Canada’s Multi-Jurisdictional COVID-19 Public Health Response – January to May 2020

Iwona A. Bielska,

Mark Embrett,

Lauren Jewett,

Richard Buote,

Derek R. Manis,

Manasi Parikh,

David J. Speicher,

Gina Agarwal,

Robert O. Nartowski,

Heather Finnegan,

Thilina Bandara,

Clayon B. Hamilton,

Emily Moore,

Rebecca H. Liu,

Sophie I. G. Roher,

Elena Lopatina,

Duyen Thi Kim Nguyen,

Logan Lawrence,

Julia Lukewich


In late January 2020, the first COVID-19 case was reported in Canada. By March 5, 2020, community spread of the virus was identified and by May 26, 2020, close to 86,000 patients had COVID-19 and 6,566 had died. As COVID-19 cases increased, provincial and territorial governments announced states of public health emergency between March 13 and 20, 2020. This paper examines Canada’s public health response to the COVID-19 pandemic during the first four months (January to May 2020) by overviewing the actions undertaken by the federal (national) and regional (provincial/territorial) governments. Canada’s jurisdictional public health structures, public health responses, technological and research endeavours, and public opinion on the pandemic measures are described. As the pandemic unravelled, the federal and provincial/territorial governments unrolled a series of stringent public health interventions and restrictions, including physical distancing and gathering size restrictions; closures of borders, schools, and non-essential businesses and services; cancellations of non-essential medical services; and limitations on visitors in hospital and long-term care facilities. In late May 2020, there was a gradual decrease in the daily numbers of new COVID-19 cases seen across most jurisdictions, which has led the provinces and territories to prepare phased re-opening. Overall, the COVID-19 pandemic in Canada and the substantial amount of formative health and policy-related data being created provide an insight on how to improve responses and better prepare for future health emergencies.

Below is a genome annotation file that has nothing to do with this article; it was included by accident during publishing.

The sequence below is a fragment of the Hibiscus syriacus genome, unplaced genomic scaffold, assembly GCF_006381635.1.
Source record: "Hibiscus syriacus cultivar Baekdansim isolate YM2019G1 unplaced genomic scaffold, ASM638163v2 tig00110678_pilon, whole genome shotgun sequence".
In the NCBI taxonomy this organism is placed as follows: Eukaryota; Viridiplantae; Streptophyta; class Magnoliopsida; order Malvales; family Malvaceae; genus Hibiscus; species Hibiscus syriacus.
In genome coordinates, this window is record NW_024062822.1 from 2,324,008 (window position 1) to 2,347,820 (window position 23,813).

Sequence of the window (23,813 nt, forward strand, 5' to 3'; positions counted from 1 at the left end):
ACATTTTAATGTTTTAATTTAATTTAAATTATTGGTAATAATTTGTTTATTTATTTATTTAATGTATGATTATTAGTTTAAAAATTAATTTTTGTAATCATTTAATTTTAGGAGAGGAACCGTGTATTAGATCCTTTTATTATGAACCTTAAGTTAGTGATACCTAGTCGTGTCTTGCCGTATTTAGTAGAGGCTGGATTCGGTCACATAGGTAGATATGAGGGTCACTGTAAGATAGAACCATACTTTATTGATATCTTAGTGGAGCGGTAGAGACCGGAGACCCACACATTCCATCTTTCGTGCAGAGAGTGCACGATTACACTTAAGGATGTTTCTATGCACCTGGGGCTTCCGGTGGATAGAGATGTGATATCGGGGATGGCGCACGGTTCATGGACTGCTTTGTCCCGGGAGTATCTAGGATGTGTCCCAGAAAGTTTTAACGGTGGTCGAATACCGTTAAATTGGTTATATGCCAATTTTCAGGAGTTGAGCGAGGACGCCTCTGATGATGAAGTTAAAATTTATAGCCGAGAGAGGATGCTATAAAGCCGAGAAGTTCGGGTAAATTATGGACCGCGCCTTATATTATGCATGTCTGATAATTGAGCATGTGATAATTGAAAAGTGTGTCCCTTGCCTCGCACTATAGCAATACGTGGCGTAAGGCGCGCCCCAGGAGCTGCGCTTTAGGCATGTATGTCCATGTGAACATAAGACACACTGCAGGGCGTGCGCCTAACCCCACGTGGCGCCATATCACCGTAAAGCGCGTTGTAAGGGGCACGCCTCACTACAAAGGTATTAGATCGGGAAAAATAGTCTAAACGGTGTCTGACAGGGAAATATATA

Słowa kluczowe: COVID-19, SARS-CoV-2, Canada, Public Health Response, Health Federalism

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